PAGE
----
December 11, 2013 § 11 Comments
I’ve been wrestling with some topics the past 2 years. They are “third rail” stuff, and after countless writes, edits, deletions, I’ve decided to break this first topic up in series. Be forewarned: I may not hold back. This is as honest as I can be with you about sex…yes, sex. Yeah, I’d be cringing if I were you 😛 I’m writing this foreward for my favorite people: the lurkers who usually bemoan my honesty about Ghanaians- especially women. If you don’t read through and feel the need to cross me, I will let you have it. I lost my mojo for most of the year, but I’m back! Stay tuned! 😉
October 16, 2013 § 6 Comments
He entered and calmly perched on his usual seat; a corner seat with expansive views of the gulf and bustling of downtown Osu. It also had clear views of Kotoka, which was his last stop before this perch. Accra hadn’t felt more numb and stale. It was as if every micron of soul had been sucked up and reading to take off on that runway at Kotoka.
The somewhat usually cozy wooden slats were now an unease like that of cold park bench. All his senses were acutely trained on what he could only assume was Kotoka’s runway far off in the distance as his tense senses had now quietly floated him to the open-air balcony. He’d all but forgotten about the cousin who worked at this hotel’s roof-top restaurant.
He had also forgotten she worked there as well. She was a newbie waitress he’d had a promising flirty chat with two weeks prior…until she eagerly showed him a pic of her boyfriend. She had also ignored all his texts, IMs, and calls after what he imagined was a clear interest. A week on, he’d accepted maybe it really was just his imagination afterall.
Now, who is she?
She has that slight build of a high school sprinter: very little or barely-there hips; a sinewy and athletically-toned physique without that usual bulge or rippling definitions. She has a freshly-churned cocoa butter look. She has these gorgeous brows which seemed to umbrella a beautiful cascading symmetry of deep brown eyes, rounded cheekbones, those full, clam-shaped lips. She…also had an unusual inate beauty: you inquisitively appreciated it from a distance, and are awed and amazed when within retina view. She also had a laughter that could be annoying but quickly grows on you.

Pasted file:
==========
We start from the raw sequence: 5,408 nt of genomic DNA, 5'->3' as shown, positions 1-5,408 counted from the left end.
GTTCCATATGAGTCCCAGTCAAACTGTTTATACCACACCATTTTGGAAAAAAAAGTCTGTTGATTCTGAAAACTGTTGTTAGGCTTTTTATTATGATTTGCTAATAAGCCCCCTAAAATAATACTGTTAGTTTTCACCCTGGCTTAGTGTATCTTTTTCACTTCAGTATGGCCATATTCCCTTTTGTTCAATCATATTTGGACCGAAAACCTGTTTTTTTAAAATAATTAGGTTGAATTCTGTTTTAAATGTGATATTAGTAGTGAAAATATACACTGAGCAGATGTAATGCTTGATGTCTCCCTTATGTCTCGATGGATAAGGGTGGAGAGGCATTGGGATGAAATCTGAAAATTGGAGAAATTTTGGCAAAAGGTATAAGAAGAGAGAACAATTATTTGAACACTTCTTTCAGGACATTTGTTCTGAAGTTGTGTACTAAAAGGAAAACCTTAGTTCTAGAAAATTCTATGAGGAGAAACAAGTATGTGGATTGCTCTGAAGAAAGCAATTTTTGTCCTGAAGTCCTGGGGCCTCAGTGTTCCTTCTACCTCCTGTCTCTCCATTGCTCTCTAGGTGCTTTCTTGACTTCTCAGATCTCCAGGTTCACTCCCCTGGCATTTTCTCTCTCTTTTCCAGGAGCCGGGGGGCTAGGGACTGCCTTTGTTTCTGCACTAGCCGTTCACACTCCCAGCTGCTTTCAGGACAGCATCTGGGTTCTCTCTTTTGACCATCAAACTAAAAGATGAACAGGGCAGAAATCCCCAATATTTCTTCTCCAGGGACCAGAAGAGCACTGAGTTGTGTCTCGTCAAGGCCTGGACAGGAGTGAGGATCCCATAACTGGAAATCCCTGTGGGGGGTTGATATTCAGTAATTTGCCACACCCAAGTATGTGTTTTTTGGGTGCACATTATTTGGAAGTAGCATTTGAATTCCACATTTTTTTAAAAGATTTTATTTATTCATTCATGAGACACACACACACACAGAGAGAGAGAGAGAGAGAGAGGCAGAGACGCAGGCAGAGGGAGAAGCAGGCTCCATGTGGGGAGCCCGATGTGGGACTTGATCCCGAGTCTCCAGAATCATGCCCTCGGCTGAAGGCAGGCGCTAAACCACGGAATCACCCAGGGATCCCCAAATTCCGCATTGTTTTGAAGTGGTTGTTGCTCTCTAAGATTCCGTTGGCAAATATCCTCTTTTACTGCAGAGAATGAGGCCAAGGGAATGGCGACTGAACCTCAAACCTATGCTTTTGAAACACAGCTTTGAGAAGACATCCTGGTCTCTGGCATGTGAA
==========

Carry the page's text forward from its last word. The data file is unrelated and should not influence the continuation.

He could hear that laughter. She was working that evening. He’d almost forgetten about her. But his increasingly worrying thoughts were now lasered on that runway and what seemed a never-ending delay for that Dakar-JFK flight he’d been waiting for. The muffled voice from his supportive cousin was a welcomed distraction but he needed more.
So it was back across the night-tinted open-paned glass doors and back to the cozy and empty restaurant.
She saw him. She remembered him. He was too cerebral not to notice. He didn’t care to acknowlege her. If she could ignore his overtures, he could do her one better, he surmised.
Tense, quiet moments went by with seconds feeling like minutes. He intentionally spoke only in Gã knowing very well she didn’t speak any. He wanted her to see a master play her game. It was cold. It was harsh. It was also far too funny an act that the stoic cousin was now bursting with laughter.
In moments, after nearly an hour nervously looking up and out for a take-off that wasn’t happening, it did!
The wheels were still down. He was relieved; cousin was extatic at watching a family member take off in flight. She was left out and stood almost in quiet repose. Some rather child-like repetitive eye-rolls at him were clear signals she wasn’t amused about being ignored. It was very funny as the teasing had now been repositioned at the bar, which had been her only comfort from him.
He knew she’d suffered enough. She needed relief…and he knew exactly what she needed.
He called her aroud the bar to listen to a country version of “I can love you like that.” She gleefully obliged like that of a toddler passed on for chances at double dutch…and all of a sudden getting that relieving invite to hop in.
She stood next to him as the youtube vid loaded. He held her small waist firmly as they all listened. The words weren’t easily discernable. So he paused and restarted, only this time, he sang out the lyrics to her…as if he was really was saying to her:
“I can love you like that. I will make you my world. Move heaven and earth, if you were my girl.”
It was brilliant!
He gently tapped her lower back as he sang to her like only a crooner could. She seemed to love every bit of that moment. He knew he was a good flirt, but on this, even he knew he’d given it a good end as work rudely punctuated their lovely moment. But was it the end?
He had not moments replaced himself on his prefered seat before she called out to ask if he’d accompany her downstairs for a minute. He needn’t go. But he knew why she asked. She knew why she asked him to come along. But neither expected anything thereafter. This was very evident in what felt the quietest and longest moment of the evening as they both stood waiting for the elevator down.